What is the impact of turning `waitForInitialization` off in Statsig's React SDK?

The waitForInitialization option in Statsig's React SDK is used to delay the rendering of your components until the SDK has finished initializing. This ensures that the correct feature gate values are available when your components are rendered. If you're seeing users in the "uninitialized" group, it could mean that the SDK initialization is not yet complete when the feature gate check is being made. This could be due to a slow network connection or other issues that delay the initialization process.

To resolve this, you could consider increasing the initTimeoutMS value, which gives the SDK more time to complete the network roundtrip before falling back to cached values. You could also use the init callback for debugging to check when it's returning. If the issue persists, it might be worth considering using a server SDK on one of your servers to bootstrap with. This way, if you already have a network request serving stuff to your clients, you can have it evaluate the user and pass those values back without needing a roundtrip to the SDK.

Remember, the initCalled: true value doesn't necessarily mean the initialization succeeded. It's important to check for any errors thrown from the initialization method. If you're trying to avoid unnecessary updateUser calls, consider building a statsigUser and only call for update if the local statsigUser is different from the one saved in the SDK instance.

If you set waitForInitialization off, you should get the uninitialized check, and then once SDK initialization completes (within 3 seconds), you should get another check with the actual value (assuming the network request was successful for initialization).

Statsig is working on the metadata around these cases to make it easier to debug. In new SDK versions, it will be possible to differentiate them a bit more. There are also plans to make a change to React that won't even render the children until initialization has at least started so there won't be uninitialized checks at first. This is due to the ordering of effects, where SDK hooks will run before the SDK initialization path in the provider.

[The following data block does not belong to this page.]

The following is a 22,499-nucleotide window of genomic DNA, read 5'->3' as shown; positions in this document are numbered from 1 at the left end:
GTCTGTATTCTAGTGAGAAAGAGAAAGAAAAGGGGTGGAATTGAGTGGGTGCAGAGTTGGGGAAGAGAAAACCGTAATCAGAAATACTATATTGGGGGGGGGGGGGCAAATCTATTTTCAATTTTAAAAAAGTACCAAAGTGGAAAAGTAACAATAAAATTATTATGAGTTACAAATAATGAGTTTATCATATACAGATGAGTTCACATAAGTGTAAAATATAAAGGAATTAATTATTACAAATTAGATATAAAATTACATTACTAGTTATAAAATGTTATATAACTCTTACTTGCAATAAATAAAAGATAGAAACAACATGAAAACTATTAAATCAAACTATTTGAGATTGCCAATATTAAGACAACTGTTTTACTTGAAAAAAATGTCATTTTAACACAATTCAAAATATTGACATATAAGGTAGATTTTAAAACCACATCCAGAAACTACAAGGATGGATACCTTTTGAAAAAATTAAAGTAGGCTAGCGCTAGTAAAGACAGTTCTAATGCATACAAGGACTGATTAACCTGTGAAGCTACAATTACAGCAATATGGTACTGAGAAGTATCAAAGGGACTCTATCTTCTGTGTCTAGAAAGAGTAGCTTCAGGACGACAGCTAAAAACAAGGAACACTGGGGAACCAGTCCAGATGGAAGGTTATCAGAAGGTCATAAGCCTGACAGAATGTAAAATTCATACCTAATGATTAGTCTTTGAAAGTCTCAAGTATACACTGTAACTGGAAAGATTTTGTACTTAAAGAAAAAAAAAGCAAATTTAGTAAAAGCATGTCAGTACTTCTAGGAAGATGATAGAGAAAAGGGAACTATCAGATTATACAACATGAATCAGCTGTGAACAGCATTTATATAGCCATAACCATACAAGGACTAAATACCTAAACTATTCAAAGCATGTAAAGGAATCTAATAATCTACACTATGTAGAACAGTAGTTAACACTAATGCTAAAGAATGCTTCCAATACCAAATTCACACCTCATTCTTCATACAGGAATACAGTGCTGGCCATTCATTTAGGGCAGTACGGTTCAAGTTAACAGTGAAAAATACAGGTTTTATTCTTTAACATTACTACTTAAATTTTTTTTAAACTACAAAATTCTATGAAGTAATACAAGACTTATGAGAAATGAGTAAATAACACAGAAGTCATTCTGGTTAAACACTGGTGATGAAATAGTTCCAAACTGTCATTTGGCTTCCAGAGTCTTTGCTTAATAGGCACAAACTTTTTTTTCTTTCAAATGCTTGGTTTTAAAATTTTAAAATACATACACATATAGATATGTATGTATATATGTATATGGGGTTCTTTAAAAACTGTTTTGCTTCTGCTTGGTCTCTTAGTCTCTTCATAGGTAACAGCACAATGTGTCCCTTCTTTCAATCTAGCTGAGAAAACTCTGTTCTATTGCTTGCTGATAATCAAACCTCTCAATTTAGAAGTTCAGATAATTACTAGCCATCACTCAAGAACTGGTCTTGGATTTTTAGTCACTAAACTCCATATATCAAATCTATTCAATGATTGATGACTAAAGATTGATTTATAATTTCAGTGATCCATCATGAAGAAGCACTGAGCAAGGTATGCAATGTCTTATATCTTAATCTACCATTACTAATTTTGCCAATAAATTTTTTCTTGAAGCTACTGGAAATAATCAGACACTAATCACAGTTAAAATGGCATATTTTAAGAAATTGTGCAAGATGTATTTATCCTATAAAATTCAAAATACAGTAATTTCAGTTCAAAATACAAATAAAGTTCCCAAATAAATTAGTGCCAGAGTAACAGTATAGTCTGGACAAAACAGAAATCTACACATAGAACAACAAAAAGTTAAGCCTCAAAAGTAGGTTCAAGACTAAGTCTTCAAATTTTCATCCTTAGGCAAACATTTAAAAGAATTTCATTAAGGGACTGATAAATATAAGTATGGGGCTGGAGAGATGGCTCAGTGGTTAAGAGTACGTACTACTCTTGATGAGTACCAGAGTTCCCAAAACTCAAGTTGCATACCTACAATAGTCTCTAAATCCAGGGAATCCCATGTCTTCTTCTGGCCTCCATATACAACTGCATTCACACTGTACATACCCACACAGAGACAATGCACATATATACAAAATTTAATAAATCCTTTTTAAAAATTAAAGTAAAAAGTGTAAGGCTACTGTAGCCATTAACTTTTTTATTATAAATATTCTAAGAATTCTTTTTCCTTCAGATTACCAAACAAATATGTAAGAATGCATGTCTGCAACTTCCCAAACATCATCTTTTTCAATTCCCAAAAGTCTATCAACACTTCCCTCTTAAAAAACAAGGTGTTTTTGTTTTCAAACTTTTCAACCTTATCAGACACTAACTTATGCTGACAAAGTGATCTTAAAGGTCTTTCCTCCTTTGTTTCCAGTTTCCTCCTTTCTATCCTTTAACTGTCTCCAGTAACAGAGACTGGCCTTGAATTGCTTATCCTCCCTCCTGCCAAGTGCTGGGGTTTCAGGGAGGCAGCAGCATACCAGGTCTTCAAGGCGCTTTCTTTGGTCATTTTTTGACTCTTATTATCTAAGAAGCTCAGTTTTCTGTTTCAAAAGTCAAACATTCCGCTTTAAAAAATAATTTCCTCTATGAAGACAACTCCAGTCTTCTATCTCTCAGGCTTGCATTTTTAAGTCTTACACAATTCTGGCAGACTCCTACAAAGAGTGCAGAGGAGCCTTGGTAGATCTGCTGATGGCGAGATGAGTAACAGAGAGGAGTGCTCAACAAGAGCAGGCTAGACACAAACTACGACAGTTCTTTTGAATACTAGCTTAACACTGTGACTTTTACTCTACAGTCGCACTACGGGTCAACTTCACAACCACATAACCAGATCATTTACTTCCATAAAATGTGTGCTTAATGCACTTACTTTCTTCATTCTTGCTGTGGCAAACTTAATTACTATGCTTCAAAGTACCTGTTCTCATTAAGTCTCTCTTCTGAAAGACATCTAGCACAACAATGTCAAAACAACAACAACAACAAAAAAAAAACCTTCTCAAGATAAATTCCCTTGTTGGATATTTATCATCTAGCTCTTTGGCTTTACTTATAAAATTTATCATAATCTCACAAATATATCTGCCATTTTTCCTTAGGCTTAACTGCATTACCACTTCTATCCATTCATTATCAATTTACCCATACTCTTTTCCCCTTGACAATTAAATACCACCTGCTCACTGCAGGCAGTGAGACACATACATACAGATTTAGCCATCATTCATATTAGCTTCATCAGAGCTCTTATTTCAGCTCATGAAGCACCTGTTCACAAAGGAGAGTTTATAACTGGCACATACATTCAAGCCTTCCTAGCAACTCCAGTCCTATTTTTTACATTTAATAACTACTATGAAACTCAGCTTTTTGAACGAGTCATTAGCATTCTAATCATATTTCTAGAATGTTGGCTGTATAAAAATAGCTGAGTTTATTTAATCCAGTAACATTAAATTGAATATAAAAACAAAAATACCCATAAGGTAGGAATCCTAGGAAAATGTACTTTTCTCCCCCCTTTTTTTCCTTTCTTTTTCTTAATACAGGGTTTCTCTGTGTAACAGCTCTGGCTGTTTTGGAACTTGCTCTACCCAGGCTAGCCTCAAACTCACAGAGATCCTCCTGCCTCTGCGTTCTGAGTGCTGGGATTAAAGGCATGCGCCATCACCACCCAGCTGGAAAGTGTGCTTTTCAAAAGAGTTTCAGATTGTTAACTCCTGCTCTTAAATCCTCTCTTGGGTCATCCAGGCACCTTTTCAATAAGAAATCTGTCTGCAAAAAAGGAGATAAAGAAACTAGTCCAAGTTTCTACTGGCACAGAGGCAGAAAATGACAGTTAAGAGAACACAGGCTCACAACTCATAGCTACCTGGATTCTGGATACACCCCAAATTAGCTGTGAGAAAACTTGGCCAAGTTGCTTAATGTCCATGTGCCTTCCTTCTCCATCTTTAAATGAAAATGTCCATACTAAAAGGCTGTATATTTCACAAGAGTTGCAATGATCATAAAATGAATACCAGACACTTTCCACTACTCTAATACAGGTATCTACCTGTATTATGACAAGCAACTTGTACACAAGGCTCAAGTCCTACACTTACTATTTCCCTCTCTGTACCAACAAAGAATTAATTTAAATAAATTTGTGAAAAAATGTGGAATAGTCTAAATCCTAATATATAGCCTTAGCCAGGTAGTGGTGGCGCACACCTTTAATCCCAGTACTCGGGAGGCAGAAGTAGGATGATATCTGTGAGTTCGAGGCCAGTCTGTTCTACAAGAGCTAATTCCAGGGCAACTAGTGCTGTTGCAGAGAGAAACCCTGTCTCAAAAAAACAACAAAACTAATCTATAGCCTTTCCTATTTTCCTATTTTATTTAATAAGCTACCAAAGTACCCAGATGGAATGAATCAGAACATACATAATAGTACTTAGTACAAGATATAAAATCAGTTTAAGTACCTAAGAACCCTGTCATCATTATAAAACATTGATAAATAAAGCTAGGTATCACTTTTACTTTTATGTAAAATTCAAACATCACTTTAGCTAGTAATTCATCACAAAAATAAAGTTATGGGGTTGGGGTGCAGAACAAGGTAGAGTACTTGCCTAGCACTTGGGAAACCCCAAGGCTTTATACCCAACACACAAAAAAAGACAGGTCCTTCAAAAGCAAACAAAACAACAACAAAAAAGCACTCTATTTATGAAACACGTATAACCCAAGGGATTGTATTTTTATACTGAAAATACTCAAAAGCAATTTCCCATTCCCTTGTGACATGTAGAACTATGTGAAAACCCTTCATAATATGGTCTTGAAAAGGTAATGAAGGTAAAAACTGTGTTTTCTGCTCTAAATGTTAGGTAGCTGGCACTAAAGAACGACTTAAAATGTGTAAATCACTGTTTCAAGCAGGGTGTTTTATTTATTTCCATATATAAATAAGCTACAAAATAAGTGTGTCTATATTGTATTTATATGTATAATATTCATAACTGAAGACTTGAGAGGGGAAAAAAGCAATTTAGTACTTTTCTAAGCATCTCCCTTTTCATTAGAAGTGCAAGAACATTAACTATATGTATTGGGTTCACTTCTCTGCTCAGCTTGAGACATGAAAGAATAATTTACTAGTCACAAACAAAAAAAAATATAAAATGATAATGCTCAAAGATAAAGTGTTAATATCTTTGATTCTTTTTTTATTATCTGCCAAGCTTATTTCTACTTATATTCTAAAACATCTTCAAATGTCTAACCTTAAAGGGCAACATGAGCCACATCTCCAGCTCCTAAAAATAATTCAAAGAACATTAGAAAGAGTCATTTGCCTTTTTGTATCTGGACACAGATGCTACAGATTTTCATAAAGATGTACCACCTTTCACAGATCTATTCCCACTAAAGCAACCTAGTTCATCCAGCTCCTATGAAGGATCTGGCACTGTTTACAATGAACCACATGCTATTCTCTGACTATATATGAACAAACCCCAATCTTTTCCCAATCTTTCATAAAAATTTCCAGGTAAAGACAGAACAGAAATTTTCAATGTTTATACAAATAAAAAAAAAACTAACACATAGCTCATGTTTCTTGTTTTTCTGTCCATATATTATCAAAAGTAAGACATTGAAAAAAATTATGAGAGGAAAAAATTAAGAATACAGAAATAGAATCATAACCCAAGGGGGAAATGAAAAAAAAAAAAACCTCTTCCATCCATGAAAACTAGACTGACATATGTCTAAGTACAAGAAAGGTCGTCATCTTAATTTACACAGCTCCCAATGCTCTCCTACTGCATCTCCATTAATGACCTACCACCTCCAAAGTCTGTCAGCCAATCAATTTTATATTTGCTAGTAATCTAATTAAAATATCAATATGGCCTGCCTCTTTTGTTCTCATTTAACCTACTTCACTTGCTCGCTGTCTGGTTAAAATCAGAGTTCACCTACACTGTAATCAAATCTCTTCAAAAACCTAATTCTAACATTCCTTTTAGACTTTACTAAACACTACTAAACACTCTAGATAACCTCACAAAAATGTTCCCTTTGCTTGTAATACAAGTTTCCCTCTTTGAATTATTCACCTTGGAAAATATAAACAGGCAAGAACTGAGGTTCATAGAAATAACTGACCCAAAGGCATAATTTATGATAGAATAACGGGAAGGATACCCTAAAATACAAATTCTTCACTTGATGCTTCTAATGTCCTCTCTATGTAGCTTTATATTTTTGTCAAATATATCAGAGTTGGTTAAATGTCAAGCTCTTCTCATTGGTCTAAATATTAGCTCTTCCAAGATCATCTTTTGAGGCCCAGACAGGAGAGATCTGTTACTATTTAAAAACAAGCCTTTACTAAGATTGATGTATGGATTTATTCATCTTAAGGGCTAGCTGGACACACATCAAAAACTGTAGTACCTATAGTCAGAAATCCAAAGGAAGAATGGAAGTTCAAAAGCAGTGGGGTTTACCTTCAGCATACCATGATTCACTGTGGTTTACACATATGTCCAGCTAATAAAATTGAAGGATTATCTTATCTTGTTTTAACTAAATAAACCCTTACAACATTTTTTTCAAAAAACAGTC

What is the recommended way to roll out a feature customer by customer in a B2B context using Statsig?

In a B2B context, the recommended way to roll out a feature customer by customer is by using feature gates. You can create a feature gate and add a list of customer IDs to the conditions of the gate. This way, only the customers in the list will pass the gate and have access to the feature, while the rest will go to the default behavior.

Here's an example of how you can do this:  

const user = {      userID: '12345',      email: '12345@gmail.com',      ...   };       const showNewDesign = await Statsig.checkGate(user, 'new_homepage_design');   if (showNewDesign) {      // New feature code here } else {      // Default behavior code here }  

 In this example, 'new_homepage_design' is the feature gate, and '12345' is the customer ID. You can replace these with your own feature gate and customer IDs.On the other hand, Dynamic Configs are more suitable when you want to send a different set of values (strings, numbers, etc.) to your clients based on specific user attributes, such as country.

Remember to follow best practices for feature gates, such as managing for ease and maintainability, selecting the gating decision point, and focusing on one feature per gate.

Alternatively, you can target your feature by CustomerID. You could either use a Custom Field and then pass a custom field to the SDK {custom: {customer: xyz123} or create a new Unit Type of customerID and then target by Unit ID. For more information on creating a new Unit Type, refer to the Statsig documentation.

Why am I getting `RULE` as `Default` and `REASON` as `Unrecognized` when deploying to an environment in Statsig?

When deploying to an environment in Statsig, if you encounter an issue where the RULE is always Default and the REASON is Unrecognized, it typically means that the SDK was initialized, but the config or feature gate you're trying to evaluate did not exist in the set of values. This could be due to a few reasons:

1. The feature gate or dynamic config you're trying to evaluate does not exist or is not correctly spelled in your code. Please double-check the spelling and case-sensitivity.